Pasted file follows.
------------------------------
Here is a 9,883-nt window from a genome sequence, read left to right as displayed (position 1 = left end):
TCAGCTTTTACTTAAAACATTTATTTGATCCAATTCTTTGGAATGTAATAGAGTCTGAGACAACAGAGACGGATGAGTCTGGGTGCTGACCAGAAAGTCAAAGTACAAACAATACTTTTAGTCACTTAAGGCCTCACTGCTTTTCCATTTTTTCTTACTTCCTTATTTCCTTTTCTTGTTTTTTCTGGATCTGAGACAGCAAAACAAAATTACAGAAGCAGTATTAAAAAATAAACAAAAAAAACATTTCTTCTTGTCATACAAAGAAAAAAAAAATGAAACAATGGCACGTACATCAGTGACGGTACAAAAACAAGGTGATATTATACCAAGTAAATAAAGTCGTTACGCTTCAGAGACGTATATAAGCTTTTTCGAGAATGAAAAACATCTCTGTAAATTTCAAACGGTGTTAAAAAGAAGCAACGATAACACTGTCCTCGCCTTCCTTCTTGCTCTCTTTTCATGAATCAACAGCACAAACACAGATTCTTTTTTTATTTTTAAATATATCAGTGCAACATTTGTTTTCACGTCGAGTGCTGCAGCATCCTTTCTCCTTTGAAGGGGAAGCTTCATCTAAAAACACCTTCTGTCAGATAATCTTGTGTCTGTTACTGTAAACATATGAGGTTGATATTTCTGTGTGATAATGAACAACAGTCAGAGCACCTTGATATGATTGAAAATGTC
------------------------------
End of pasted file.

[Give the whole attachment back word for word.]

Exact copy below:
Here is a 9,883-nt window from a genome sequence, read left to right as displayed (position 1 = left end):
TCAGCTTTTACTTAAAACATTTATTTGATCCAATTCTTTGGAATGTAATAGAGTCTGAGACAACAGAGACGGATGAGTCTGGGTGCTGACCAGAAAGTCAAAGTACAAACAATACTTTTAGTCACTTAAGGCCTCACTGCTTTTCCATTTTTTCTTACTTCCTTATTTCCTTTTCTTGTTTTTTCTGGATCTGAGACAGCAAAACAAAATTACAGAAGCAGTATTAAAAAATAAACAAAAAAAACATTTCTTCTTGTCATACAAAGAAAAAAAAAATGAAACAATGGCACGTACATCAGTGACGGTACAAAAACAAGGTGATATTATACCAAGTAAATAAAGTCGTTACGCTTCAGAGACGTATATAAGCTTTTTCGAGAATGAAAAACATCTCTGTAAATTTCAAACGGTGTTAAAAAGAAGCAACGATAACACTGTCCTCGCCTTCCTTCTTGCTCTCTTTTCATGAATCAACAGCACAAACACAGATTCTTTTTTTATTTTTAAATATATCAGTGCAACATTTGTTTTCACGTCGAGTGCTGCAGCATCCTTTCTCCTTTGAAGGGGAAGCTTCATCTAAAAACACCTTCTGTCAGATAATCTTGTGTCTGTTACTGTAAACATATGAGGTTGATATTTCTGTGTGATAATGAACAACAGTCAGAGCACCTTGATATGATTGAAAATGTC